July 2019
Volume 60, Issue 9
Free
ARVO Annual Meeting Abstract  |   July 2019
Inflammatory cell type-specific bioluminescence for quantitative scoring of uveitis in vivo
Author Affiliations & Notes
  • Kathryn L Pepple
    University of Washington, Mercer Island, Washington, United States
  • Leslie Wilson
    University of Washington, Mercer Island, Washington, United States
  • Russell N Van Gelder
    University of Washington, Mercer Island, Washington, United States
  • Kevin Rolnick
    University of Washington, Mercer Island, Washington, United States
  • Footnotes
    Commercial Relationships   Kathryn Pepple, None; Leslie Wilson, None; Russell Van Gelder, None; Kevin Rolnick, None
  • Footnotes
    Support  NIH K08Ey023998, Research to Prevent Blindness career development award, Alcon research institute young investigator award, Howard Hughes Medical Research Institute Medical research Fellowship
Investigative Ophthalmology & Visual Science July 2019, Vol.60, 1724. doi:
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    • Get Citation

      Kathryn L Pepple, Leslie Wilson, Russell N Van Gelder, Kevin Rolnick; Inflammatory cell type-specific bioluminescence for quantitative scoring of uveitis in vivo. Invest. Ophthalmol. Vis. Sci. 2019;60(9):1724.

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      © ARVO (1962-2015); The Authors (2016-present)

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Abstract

Purpose : Most methods for studying inflammatory cells in the eye are performed on post-mortem tissues. This prohibits use for longitudinal analysis in individual animals. Our goal is to develop an in vivo bioluminescence assay for the quantitative detection of inflammatory cell type subsets in eyes of mice with experimental uveitis.

Methods : Transgenic animals expressing luciferase were generated using the cre-lox system in the albino C57Bl6 background. Cell type-specific luciferase expression in B-cells (CD-19 Cre), T-cells (LCK-cre), monocytes/macrophages (Lyz2-cre), and neutrophils (S100A8-cre) was generated using established lines. Each Cre line was crossed to ROSA26-loxp-STOP-loxp-Luciferase, and experimental uveitis was induced in the double heterozygotes using the primed mycobacterial uveitis (PMU) model. Bioluminescence of the inflamed (right) and uninflamed (left) eyes were captured using an IVIS spectru and compared longitudinally. Cellular infiltrates were also determined by flow cytometry (CD45, CD3, CD19, CD11b, CD11c, Ly6C and Ly6G).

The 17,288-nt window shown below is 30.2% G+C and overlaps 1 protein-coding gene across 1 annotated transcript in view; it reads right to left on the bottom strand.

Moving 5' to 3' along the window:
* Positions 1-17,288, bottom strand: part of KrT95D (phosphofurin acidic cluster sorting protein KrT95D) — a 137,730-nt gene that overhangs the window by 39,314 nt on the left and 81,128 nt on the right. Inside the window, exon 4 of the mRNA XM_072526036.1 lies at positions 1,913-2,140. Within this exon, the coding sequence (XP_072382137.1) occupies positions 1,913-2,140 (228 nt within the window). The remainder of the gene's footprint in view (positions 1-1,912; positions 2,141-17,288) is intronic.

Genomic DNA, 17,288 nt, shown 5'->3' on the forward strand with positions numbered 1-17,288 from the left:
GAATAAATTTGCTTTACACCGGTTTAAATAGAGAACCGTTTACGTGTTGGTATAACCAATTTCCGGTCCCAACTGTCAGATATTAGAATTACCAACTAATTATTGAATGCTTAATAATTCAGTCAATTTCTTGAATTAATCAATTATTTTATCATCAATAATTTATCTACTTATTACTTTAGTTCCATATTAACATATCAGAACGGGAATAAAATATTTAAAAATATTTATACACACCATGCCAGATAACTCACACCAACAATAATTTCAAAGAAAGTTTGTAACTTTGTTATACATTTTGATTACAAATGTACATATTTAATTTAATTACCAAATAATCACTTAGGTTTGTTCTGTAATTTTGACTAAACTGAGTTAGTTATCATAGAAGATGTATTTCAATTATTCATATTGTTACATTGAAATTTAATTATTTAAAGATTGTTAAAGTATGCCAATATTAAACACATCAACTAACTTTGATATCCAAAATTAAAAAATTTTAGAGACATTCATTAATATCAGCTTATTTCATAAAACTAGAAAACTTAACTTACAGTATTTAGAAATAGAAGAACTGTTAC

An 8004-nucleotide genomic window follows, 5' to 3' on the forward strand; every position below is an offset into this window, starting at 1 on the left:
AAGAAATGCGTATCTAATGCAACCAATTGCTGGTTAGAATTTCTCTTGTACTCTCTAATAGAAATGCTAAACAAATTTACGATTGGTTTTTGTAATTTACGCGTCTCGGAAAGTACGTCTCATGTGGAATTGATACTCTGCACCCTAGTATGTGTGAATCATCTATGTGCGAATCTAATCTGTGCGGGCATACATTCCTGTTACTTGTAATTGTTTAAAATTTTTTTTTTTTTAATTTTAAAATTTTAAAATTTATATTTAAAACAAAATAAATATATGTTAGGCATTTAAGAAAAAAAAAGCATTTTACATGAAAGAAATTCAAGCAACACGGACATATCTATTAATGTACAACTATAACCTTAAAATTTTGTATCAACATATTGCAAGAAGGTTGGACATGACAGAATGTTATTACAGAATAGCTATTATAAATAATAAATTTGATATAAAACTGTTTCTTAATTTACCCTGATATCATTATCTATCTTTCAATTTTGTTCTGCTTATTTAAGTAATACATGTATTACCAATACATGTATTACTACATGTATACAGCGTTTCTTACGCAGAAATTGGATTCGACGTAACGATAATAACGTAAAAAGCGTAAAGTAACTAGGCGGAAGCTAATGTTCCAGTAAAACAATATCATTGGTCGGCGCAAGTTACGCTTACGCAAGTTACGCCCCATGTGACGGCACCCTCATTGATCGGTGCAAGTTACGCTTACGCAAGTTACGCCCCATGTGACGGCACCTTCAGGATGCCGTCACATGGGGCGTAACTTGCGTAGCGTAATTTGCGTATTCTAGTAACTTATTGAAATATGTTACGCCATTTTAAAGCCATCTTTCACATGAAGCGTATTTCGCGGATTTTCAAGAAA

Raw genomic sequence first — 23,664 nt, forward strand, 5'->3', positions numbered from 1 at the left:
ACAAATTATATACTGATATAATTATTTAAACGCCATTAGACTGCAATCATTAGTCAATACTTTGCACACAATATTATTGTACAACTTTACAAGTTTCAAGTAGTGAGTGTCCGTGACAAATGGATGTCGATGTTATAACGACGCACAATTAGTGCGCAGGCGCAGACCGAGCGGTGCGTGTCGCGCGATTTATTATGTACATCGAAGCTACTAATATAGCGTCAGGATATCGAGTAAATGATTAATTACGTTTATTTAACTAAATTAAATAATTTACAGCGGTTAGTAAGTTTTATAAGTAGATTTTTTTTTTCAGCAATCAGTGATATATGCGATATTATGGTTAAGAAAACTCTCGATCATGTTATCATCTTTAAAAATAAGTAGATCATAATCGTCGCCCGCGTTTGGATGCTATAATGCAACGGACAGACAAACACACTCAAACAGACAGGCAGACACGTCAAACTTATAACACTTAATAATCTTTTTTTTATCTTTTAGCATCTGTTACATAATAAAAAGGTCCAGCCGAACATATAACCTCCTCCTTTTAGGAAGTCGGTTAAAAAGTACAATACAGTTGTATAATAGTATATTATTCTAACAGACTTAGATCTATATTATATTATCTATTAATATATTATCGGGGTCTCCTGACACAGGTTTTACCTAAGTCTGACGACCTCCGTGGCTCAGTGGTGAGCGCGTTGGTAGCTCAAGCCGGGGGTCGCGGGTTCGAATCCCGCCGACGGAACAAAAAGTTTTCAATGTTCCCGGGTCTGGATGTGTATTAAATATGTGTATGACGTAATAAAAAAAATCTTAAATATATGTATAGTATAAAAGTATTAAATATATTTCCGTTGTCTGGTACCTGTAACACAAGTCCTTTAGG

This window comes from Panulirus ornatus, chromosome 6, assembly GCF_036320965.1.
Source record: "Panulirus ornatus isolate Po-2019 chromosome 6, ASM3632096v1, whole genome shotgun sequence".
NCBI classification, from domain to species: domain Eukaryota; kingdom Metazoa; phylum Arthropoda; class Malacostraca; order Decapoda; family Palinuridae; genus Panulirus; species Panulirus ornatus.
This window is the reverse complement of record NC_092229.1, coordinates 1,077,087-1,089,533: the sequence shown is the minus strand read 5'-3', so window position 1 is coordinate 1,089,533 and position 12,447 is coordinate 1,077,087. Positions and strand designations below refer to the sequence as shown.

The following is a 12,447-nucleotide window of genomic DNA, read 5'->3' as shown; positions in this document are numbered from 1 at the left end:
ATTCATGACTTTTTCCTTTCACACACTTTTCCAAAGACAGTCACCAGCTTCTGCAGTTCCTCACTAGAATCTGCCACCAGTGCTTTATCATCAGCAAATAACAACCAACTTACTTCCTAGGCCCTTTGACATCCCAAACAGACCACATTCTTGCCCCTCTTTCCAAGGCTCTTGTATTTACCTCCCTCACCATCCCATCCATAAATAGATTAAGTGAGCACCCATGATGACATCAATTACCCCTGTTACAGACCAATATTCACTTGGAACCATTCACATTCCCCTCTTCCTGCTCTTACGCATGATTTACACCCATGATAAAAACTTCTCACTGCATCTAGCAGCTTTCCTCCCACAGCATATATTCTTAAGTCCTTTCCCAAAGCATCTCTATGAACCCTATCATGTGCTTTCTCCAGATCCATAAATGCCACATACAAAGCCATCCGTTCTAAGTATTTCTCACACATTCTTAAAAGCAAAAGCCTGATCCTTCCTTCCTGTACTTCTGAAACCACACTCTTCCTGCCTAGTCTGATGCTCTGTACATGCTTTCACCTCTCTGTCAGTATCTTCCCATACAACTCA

Results : Increased bioluminescence was detected in the inflamed eye on day 1 after uveitis induction (see figure, panel A). Over time, the T-cell and B-cell signal increased while the S100A8 signal decreased. These results were consistent with the flow cytometry results that determined that on PMU day one, the CD45+ cells in the eye are >90% neutrophils, ~10% T-cells, and <1% B-cells. In contrast on day 21, PMU eyes contain <20% neutrophils, ~ 50% T-cells, and ~2% B-cells. The signal from the Lyz2-cre line did not change significantly over the course of inflammation. These results are consistent with the flow results identifying that macrophages were ~ 5% of the CD45+ cells on both days 1 and 21. All left eyes demonstrated a bioluminescent signal above background despite the absence of clinical inflammation. Ex-vivo imaging of enucleated eyes did not detect a signal in fellow eyes (panel B).

Conclusions : In vivo bioluminescence detects inflammatory cells in eyes with uveitis. Longitudinal changes in cell populations determined by flow cytometry are reflected in the quantitative bioluminescent signal. The difference between the bioluminescent signal associated with inflammation and background is limited, but optimization of the signal to noise ratio could expand the utility of this technique for use in models of eye disease with less robust inflammation.

This abstract was presented at the 2019 ARVO Annual Meeting, held in Vancouver, Canada, April 28 - May 2, 2019.

 

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